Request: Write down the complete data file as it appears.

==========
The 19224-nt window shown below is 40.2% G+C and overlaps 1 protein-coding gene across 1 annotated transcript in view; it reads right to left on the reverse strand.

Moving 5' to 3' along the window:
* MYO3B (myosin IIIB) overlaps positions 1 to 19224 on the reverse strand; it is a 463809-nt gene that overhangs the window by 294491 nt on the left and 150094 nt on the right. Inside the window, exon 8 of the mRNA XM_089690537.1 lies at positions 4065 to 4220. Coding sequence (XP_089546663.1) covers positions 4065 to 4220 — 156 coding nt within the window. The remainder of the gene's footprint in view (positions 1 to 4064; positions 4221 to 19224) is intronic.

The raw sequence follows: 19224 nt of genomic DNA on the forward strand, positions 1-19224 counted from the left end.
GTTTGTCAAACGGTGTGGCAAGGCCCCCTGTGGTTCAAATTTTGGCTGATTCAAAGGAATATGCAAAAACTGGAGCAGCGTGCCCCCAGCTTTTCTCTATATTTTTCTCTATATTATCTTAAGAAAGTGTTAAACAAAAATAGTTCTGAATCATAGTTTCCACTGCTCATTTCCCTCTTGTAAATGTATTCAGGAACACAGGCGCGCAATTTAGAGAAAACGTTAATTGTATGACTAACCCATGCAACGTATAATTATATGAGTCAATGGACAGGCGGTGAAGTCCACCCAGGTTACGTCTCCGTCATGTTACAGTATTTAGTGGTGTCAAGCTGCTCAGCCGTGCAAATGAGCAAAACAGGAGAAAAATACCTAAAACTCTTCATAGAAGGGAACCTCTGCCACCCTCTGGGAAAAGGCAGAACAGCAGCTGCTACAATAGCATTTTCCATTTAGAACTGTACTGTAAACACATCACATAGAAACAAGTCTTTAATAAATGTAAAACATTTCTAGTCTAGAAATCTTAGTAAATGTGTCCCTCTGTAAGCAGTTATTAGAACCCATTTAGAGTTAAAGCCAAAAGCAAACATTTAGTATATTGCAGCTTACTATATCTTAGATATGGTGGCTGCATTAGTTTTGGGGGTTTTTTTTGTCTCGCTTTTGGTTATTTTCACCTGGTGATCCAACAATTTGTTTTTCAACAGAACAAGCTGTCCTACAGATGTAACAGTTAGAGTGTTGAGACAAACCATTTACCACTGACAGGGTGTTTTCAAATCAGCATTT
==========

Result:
The 19224-nt window shown below is 40.2% G+C and overlaps 1 protein-coding gene across 1 annotated transcript in view; it reads right to left on the reverse strand.

Moving 5' to 3' along the window:
* MYO3B (myosin IIIB) overlaps positions 1 to 19224 on the reverse strand; it is a 463809-nt gene that overhangs the window by 294491 nt on the left and 150094 nt on the right. Inside the window, exon 8 of the mRNA XM_089690537.1 lies at positions 4065 to 4220. Coding sequence (XP_089546663.1) covers positions 4065 to 4220 — 156 coding nt within the window. The remainder of the gene's footprint in view (positions 1 to 4064; positions 4221 to 19224) is intronic.

The raw sequence follows: 19224 nt of genomic DNA on the forward strand, positions 1-19224 counted from the left end.
GTTTGTCAAACGGTGTGGCAAGGCCCCCTGTGGTTCAAATTTTGGCTGATTCAAAGGAATATGCAAAAACTGGAGCAGCGTGCCCCCAGCTTTTCTCTATATTTTTCTCTATATTATCTTAAGAAAGTGTTAAACAAAAATAGTTCTGAATCATAGTTTCCACTGCTCATTTCCCTCTTGTAAATGTATTCAGGAACACAGGCGCGCAATTTAGAGAAAACGTTAATTGTATGACTAACCCATGCAACGTATAATTATATGAGTCAATGGACAGGCGGTGAAGTCCACCCAGGTTACGTCTCCGTCATGTTACAGTATTTAGTGGTGTCAAGCTGCTCAGCCGTGCAAATGAGCAAAACAGGAGAAAAATACCTAAAACTCTTCATAGAAGGGAACCTCTGCCACCCTCTGGGAAAAGGCAGAACAGCAGCTGCTACAATAGCATTTTCCATTTAGAACTGTACTGTAAACACATCACATAGAAACAAGTCTTTAATAAATGTAAAACATTTCTAGTCTAGAAATCTTAGTAAATGTGTCCCTCTGTAAGCAGTTATTAGAACCCATTTAGAGTTAAAGCCAAAAGCAAACATTTAGTATATTGCAGCTTACTATATCTTAGATATGGTGGCTGCATTAGTTTTGGGGGTTTTTTTTGTCTCGCTTTTGGTTATTTTCACCTGGTGATCCAACAATTTGTTTTTCAACAGAACAAGCTGTCCTACAGATGTAACAGTTAGAGTGTTGAGACAAACCATTTACCACTGACAGGGTGTTTTCAAATCAGCATTT